Lucifer and Satan

By Barbara Walker



From The Woman's Encyclopedia of Myths and Secrets

"Light-bringer," Latin title of the Morning Star god who announced the daily birth of the sun. Canaanites called him Shaher. The Jewish Shaharit (Morning Service) still commemorates him.1 Shaher's twin brother Shalem, the Evening Star, announced the daily death of the sun and spoke to him the Word of Peace (Hebrew shalom, Arabic salaam).2 Shalem was worshipped along with his brother in Jerusalem, which means "House of Shalem." Shaher and Shalem were the same as the Greeks' Dioscuri or Heavenly Twins, Castor and Pollux, born of Leda's World Egg. They were also prominent in Persian sun worship as the two torch-bearers, one with his torch ascendant and the other with his torch directed down.3

Both Shaher and Shalem were born of the Great Mother Asherah in her world-womb aspect as Helel, "the Pit."4 Canaanite myth said Shaher coveted the superior glory of the sun god and tried to usurp his throne, but was defeated and cast down from heaven like a lightning bolt. Pagan scriptures of the 7th century B.C. included a dirge for the fallen Morning Star:

(QUOTE)How hast thou fallen from heaven, Helel's son Shaher! Thou didst say in thy heart, I will ascend to heaven, above the circumpolar stars I will raise my throne, and I will dwell on the Mount of Council in the back of the north; I will mount on the back of a cloud, I will be like unto Elyon. (UNQUOTE)

Centuries later, a Jewish scribe copied this Canaanite scripture into the Bible and pretended it was written by Isaiah:

(QUOTE)How art thou fallen from heaven, O Lucifer, son of the morning!... For thou hast said in thine heart, I will ascend to heaven, I will exalt my throne above the stars of Cod: I will sit also upon the mount of the congregation, in the sides of the north: I will ascend above the heights of the clouds; I will be like the most High. (Isaiah 14:12-14)(UNQUOTE)

The biblical writer further told Lucifer: "Thou shalt be brought down to hell, to the sides of the pit" (Isaiah 14:15). This "pit" was the same as Helel, or Asherah, the god's own Mother-bride; and his descent as a lightning-serpent into her Pit represented fertilization of the abyss by masculine fire from heaven. In short, the Light-bringer challenged the supreme solar god by seeking the favors of the Mother. This divine rivalry explains the so-called sin of Lucifer, hubris, which church fathers translated "pride", but its real meaning was "sexual passion."6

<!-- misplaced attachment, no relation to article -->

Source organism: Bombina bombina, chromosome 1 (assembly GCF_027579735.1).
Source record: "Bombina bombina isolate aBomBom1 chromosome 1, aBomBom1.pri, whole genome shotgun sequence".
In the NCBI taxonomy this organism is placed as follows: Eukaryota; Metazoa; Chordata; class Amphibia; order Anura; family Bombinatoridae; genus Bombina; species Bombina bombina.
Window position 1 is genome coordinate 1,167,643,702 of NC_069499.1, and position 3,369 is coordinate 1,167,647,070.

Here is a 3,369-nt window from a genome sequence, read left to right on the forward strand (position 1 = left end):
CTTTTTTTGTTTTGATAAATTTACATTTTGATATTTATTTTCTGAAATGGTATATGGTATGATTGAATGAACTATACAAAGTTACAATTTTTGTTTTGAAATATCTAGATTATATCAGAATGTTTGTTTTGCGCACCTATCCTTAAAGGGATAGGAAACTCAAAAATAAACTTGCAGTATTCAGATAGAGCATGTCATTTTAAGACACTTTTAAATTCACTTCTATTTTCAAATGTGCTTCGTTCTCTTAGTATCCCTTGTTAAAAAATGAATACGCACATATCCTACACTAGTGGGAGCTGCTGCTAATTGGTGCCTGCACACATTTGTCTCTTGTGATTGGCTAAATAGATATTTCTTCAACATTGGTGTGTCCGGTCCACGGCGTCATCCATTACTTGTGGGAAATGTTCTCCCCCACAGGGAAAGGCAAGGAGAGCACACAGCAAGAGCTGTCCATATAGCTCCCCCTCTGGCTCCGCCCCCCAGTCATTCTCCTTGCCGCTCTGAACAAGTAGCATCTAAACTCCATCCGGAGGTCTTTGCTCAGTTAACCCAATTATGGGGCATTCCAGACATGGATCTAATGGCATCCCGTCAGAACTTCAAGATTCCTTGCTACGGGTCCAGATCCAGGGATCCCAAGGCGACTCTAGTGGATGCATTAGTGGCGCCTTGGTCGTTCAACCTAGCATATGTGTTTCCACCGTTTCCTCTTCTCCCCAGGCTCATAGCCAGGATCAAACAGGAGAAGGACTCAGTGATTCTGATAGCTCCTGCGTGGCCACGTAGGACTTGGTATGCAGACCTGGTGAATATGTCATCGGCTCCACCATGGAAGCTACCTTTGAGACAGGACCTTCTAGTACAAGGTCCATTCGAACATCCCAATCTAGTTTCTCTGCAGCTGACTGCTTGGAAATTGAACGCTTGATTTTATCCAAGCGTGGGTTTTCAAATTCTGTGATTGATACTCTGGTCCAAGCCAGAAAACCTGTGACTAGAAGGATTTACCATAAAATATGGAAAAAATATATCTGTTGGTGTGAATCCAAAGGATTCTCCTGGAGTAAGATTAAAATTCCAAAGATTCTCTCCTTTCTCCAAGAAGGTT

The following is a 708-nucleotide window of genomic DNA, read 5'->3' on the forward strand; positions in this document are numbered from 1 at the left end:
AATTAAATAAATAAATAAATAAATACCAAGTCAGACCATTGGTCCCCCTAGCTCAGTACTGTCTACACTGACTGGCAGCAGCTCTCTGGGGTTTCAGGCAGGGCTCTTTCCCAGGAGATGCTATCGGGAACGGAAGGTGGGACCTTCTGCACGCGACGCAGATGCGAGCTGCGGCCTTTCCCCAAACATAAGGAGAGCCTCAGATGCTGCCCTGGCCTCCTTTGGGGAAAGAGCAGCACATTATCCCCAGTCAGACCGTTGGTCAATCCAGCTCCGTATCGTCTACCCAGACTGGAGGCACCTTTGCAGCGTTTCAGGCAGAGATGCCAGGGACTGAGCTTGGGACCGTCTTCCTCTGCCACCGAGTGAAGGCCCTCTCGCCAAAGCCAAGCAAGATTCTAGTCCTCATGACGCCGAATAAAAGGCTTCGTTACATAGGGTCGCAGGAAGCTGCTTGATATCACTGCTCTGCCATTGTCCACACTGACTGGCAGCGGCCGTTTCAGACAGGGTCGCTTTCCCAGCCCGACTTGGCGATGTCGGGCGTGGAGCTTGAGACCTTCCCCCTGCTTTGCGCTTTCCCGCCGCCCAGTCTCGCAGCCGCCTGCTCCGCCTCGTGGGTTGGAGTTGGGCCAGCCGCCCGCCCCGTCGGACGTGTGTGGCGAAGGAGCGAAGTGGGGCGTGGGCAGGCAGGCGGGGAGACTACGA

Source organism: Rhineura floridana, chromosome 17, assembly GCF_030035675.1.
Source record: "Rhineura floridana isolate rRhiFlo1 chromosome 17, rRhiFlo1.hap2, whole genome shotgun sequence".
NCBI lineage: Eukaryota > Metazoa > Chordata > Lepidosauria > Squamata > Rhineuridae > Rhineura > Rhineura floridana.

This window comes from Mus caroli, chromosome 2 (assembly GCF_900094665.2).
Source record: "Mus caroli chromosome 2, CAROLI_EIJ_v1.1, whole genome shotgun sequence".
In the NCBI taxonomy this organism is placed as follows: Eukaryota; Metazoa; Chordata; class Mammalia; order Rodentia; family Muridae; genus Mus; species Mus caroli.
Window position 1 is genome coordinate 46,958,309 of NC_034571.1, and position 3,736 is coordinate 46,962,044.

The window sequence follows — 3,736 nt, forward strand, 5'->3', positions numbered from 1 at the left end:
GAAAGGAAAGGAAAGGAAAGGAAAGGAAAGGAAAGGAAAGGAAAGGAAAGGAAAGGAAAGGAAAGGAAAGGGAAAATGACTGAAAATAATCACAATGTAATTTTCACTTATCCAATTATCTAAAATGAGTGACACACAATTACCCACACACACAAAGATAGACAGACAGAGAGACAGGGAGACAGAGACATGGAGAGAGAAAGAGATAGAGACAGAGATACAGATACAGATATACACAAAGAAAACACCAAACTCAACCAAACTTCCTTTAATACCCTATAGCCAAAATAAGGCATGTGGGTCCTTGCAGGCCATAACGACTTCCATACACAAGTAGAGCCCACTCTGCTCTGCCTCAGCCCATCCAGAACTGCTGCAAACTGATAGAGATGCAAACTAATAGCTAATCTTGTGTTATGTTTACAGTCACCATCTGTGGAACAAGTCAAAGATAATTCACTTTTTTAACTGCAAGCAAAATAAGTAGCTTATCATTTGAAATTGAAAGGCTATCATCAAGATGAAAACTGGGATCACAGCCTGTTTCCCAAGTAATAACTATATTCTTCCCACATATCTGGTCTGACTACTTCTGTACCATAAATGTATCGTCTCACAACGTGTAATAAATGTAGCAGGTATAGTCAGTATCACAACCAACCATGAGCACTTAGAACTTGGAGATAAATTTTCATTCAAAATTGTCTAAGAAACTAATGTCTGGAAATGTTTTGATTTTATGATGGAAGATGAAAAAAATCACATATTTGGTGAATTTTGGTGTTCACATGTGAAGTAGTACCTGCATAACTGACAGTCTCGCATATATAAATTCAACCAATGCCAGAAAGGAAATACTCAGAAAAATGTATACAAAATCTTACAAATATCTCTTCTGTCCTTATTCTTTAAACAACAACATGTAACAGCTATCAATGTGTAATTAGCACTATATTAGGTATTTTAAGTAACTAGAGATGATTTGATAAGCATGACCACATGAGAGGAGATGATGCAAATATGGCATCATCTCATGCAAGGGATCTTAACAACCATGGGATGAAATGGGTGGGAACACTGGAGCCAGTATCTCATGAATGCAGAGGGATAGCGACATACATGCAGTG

Actually, all sacred kings aspired to the same proud position Lucifer or Shaher coveted: to be the spouse of the Goddess, to stand at the hub of the heavens (carried thence on a cloud), to become one with the supreme deity. Egyptian pharaohs made almost identical claims to glory, as shown by Pepi's tomb inscription stating that he "standeth upon the north of heaven with Ra, he becometh lord of the universe like unto the king of the gods."7 He also descended into the earth in the guise of the immortal serpent Sata, father of lightning; and his Hebrew name Satan merged with the image of Lucifer in Jesus's words: "I beheld Satan as lightning fall from heaven" (Luke 10:18).

Lucifer continued to be linked with both lust and lightning during the Christian era. He became the Prince of the Power of the Air (Ephesians 2:2) who threw his lightning bolts at church towers. He wielded the trident, in Eastern symbolism a triple lightning-phallus destined to fertilize the Triple Goddess.8

Another ancient source of the Lucifer legend was the Assyro-Babylonian lightning god, Zu the Storm Bird, a forerunner of Zeus; sometimes he was a seraph or "fiery flying serpent," the lightning bolt personified. Zu was punished for coveting the power-filled Tablets of Destiny that Great Mother Tiamat had given her firstborn son, the father of gods. Zu said to himself, "I will take the tablet of destiny of the gods, even I; and I will direct all the oracles of the gods; I will establish a throne, and dispense commands, I will rule over all the spirits of Heaven!"9

Egypt called the Morning Star god Bennu, the dying-and-reborn Phoenix bird known as "Soul of Ra," who died on the World Tree in order to renew himself, to "shine on the world." His spirit dwelt in the phallic obelisk, called Bennu or the Benben-stone, which stood for the god's sexual union with the Mother. Another of his phallic forms was the mighty serpent Ami-Hemf, "Dweller in his Flame," who lived on the Mountain of Sunrise and was identified with the morning star. Thus Egypt and Mesopotamia had several versions of light-bringing Lucifer long before scraps of his myth found their way into Judeo-Christian writings.